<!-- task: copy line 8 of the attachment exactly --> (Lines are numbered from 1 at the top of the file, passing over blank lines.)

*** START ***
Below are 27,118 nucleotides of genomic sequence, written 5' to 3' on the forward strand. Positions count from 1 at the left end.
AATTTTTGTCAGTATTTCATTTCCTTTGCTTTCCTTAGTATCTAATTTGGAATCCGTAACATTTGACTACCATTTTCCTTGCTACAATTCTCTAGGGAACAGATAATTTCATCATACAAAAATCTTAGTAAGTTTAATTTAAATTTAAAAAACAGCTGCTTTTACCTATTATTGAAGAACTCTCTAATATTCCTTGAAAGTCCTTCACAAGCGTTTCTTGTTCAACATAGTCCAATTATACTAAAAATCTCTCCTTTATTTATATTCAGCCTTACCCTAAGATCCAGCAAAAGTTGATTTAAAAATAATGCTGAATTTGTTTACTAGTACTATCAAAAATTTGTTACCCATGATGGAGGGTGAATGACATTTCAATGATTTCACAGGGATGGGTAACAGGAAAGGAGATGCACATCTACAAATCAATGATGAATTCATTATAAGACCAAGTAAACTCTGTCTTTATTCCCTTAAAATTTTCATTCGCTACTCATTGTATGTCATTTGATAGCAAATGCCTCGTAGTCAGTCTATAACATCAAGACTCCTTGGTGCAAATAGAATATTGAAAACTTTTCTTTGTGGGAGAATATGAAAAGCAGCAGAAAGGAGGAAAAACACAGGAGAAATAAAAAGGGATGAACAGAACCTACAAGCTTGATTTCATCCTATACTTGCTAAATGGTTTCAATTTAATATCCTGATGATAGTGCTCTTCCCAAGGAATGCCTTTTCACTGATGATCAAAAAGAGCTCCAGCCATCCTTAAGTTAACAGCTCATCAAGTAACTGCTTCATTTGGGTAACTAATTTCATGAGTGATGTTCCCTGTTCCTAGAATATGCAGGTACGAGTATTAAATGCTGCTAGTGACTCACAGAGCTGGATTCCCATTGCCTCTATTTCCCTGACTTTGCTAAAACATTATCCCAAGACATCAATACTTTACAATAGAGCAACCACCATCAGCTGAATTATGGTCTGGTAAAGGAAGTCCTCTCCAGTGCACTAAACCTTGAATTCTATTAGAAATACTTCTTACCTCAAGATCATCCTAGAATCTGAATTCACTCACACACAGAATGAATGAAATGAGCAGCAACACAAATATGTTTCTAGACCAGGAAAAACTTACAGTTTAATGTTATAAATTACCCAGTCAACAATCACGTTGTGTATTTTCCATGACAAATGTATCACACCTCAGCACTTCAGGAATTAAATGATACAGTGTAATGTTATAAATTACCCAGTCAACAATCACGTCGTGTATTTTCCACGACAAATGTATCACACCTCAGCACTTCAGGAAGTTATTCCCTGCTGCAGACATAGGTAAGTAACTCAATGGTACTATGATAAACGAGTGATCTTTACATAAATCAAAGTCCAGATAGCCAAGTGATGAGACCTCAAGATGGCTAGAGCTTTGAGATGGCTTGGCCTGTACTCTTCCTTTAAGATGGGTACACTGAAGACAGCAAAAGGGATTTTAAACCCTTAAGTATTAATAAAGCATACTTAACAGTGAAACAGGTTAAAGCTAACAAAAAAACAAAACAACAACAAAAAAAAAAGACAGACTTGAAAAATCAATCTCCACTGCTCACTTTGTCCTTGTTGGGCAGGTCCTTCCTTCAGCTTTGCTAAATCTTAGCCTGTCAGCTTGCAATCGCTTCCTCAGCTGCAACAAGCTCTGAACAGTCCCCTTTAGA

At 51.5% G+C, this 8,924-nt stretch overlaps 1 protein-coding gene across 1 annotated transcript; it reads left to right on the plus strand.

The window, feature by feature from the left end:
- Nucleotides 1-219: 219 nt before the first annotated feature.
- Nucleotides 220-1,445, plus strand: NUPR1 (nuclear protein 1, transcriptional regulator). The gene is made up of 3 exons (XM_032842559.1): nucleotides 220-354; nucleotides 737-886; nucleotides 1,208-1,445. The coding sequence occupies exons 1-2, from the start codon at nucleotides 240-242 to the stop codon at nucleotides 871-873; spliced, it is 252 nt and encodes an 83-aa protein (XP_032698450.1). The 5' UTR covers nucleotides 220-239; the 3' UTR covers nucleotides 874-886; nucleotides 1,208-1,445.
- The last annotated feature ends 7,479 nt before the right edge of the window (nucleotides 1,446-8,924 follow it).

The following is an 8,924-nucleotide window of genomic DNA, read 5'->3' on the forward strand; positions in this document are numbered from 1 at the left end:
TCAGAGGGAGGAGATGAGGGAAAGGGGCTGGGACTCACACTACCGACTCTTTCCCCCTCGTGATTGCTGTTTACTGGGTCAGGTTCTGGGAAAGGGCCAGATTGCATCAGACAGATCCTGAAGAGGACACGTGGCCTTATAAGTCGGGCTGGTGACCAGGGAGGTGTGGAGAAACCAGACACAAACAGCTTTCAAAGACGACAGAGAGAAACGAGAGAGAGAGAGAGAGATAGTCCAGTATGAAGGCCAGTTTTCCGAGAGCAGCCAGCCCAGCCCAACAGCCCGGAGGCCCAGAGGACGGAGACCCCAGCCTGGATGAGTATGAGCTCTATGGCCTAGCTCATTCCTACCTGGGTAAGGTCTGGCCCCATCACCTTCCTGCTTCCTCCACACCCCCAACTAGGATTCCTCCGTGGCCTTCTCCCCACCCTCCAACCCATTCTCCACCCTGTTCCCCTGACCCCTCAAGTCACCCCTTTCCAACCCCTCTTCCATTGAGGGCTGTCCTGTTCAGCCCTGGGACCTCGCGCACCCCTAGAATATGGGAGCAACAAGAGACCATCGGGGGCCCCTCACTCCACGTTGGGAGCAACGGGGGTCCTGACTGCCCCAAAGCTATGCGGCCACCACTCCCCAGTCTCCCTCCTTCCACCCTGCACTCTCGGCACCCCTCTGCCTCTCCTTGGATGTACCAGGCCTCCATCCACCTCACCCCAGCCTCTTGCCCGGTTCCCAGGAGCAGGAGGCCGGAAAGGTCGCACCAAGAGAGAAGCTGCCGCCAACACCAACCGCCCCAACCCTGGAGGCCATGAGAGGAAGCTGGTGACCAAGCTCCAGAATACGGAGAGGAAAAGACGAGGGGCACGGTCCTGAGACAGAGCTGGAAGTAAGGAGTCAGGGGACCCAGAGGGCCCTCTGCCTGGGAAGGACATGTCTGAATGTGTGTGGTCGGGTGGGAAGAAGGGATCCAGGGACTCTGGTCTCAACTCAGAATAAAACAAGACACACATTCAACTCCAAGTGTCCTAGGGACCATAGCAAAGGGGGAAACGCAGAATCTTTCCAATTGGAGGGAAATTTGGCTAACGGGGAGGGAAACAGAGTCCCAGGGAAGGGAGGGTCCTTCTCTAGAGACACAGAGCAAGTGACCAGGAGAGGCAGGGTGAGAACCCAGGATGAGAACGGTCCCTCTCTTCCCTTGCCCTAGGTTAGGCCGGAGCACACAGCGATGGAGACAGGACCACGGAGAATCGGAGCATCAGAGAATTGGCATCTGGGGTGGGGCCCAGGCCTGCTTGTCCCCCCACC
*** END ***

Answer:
The following is an 8,924-nucleotide window of genomic DNA, read 5'->3' on the forward strand; positions in this document are numbered from 1 at the left end: